Which food causes acne?

The subject of food and diet can be a confusing and sometimes frustrating topic. There are many conflicting viewpoints and insufficient research to prove certain theories about what we should eat and what to avoid. That being said, When it comes to acne and other inflammatory skin conditions, there is definitely evidence that certain dietary choices and habits can have an effect—for better or worse—on our skin. Given what we've seen in clinical research and from assessing thousands of acne patients, here are our dermatologist recommendations and insights for an acne-friendly diet.

Which foods should you avoid when you have acne?

While we typically don't recommend cutting out entire food groups (or demonizing any particular food), research shows that certain dietary choices can trigger or exacerbate acne breakouts. One of the worst dietary skin offenders? Foods that spike blood glucose and insulin levels (i.e., sugar and foods that turn into sugar). When we consume what are known as "high glycemic" foods, our blood sugar level spikes, this spike triggers an increase in the growth hormones (IFG - insulin-like growth factor), leading to enlargement of the sebaceous glands, more sebum production, and ultimately, more acne breakouts. Therefore, foods with this effect should be monitored, limited, or removed from the diet in people with acne-prone skin.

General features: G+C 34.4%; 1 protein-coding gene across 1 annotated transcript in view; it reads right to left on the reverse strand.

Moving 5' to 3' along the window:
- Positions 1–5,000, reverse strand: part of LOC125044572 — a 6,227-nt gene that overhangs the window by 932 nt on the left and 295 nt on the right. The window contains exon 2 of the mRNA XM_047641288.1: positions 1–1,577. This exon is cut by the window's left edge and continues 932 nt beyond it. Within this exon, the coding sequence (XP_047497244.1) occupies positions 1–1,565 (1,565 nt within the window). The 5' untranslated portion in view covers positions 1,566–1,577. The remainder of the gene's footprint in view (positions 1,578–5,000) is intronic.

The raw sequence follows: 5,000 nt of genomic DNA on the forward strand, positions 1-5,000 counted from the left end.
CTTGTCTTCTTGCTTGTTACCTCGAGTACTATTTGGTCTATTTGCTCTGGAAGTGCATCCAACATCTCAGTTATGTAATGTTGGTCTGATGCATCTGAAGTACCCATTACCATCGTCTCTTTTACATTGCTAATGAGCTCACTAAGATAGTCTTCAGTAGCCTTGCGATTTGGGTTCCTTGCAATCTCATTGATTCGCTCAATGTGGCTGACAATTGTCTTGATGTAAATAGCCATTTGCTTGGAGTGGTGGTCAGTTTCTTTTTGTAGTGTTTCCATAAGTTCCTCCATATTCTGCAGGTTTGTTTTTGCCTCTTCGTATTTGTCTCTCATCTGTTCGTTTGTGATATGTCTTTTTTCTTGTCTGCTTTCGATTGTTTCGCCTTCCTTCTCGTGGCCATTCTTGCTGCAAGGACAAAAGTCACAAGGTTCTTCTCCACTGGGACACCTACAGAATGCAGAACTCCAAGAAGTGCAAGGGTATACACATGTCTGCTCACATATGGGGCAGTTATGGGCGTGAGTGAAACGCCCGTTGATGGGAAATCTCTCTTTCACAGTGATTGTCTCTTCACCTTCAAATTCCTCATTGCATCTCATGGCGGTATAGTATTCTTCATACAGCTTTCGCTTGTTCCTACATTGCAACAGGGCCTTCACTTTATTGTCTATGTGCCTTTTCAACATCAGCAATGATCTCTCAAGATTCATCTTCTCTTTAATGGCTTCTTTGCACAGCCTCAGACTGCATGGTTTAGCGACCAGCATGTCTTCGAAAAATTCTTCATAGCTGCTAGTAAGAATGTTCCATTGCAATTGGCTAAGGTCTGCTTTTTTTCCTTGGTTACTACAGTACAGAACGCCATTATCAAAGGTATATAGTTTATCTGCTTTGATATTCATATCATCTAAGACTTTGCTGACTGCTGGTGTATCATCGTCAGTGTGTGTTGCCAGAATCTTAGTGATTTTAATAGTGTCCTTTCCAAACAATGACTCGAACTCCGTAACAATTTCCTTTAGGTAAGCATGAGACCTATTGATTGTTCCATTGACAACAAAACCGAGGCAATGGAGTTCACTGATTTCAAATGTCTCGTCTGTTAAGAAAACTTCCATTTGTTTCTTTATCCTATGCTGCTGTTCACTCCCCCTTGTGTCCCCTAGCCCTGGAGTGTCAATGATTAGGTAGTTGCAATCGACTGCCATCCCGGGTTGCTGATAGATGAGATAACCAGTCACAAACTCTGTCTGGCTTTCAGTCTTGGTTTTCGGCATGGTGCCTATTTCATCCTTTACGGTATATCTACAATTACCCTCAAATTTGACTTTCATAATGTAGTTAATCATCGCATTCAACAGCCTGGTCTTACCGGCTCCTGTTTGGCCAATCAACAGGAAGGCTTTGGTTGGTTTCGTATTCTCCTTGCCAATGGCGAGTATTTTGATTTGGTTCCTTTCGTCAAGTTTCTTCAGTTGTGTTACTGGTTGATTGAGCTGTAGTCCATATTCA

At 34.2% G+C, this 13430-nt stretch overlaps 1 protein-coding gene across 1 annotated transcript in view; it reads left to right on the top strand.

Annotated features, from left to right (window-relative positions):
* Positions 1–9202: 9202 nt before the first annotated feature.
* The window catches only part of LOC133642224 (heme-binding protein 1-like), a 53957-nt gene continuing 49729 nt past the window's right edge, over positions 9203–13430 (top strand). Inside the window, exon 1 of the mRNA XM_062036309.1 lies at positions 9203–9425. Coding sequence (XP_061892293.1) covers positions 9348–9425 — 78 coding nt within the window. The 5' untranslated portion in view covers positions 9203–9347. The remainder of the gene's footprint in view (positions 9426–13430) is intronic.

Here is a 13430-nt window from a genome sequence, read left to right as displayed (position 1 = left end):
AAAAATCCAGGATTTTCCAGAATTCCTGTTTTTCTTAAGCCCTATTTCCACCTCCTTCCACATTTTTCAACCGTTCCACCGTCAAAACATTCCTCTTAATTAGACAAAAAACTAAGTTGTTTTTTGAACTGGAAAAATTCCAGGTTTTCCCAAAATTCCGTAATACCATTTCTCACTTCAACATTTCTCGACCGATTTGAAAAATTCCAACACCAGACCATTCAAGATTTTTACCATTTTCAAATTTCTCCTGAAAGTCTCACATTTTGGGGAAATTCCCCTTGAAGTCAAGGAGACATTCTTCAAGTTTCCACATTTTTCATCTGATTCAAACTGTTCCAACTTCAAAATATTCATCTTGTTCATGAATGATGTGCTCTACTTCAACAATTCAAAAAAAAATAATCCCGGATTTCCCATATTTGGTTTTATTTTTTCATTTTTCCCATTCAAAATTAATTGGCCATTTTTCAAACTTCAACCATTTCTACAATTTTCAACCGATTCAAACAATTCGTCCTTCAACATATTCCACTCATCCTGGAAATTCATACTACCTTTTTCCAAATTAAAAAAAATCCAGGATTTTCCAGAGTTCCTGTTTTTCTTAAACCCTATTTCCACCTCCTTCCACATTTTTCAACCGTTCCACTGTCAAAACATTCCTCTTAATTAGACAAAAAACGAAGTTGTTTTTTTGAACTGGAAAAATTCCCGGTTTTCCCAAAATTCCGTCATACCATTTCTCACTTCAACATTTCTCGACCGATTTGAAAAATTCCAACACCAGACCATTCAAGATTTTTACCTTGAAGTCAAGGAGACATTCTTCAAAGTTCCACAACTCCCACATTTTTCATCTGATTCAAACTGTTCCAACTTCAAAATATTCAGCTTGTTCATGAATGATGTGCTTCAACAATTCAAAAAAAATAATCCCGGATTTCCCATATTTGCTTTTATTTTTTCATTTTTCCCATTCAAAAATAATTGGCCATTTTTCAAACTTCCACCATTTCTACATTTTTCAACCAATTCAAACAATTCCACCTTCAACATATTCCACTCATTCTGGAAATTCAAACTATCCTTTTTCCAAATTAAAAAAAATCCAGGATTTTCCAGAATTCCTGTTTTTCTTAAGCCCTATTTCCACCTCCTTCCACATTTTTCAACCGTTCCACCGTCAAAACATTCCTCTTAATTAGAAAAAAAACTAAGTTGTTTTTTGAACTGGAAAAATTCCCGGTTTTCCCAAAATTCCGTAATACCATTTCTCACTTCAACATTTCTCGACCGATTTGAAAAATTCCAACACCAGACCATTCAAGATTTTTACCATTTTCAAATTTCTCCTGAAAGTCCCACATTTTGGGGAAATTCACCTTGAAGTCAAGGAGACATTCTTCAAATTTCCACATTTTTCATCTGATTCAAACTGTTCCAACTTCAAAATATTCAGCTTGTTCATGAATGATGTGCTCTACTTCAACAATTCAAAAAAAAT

1. Dairy products

Milk, cheese, and other dairy products can raise insulin levels, which leads to the overproduction of hormones called androgens that play a role in acne. Removing dairy from your diet may reduce the number of new lesions that develop and lessen acne symptoms. Be particularly careful with whey protein, ice cream, and pizza — these contain many dairies!

Dairy products have been shown in multiple studies to increase levels of insulin-like growth factor 1 (IGF-1), which, as explained above, can trigger or worsen acne breakouts. One of the most triggering forms of dairy is cow's milk, especially "low fat" milk, which contains many progesterone-like hormones and has higher sugar content. A recent study published in the Journal of the American Academy of Dermatology in March 2015 found that participants with acne consumed significantly more low fat/skim milk than those who didn't.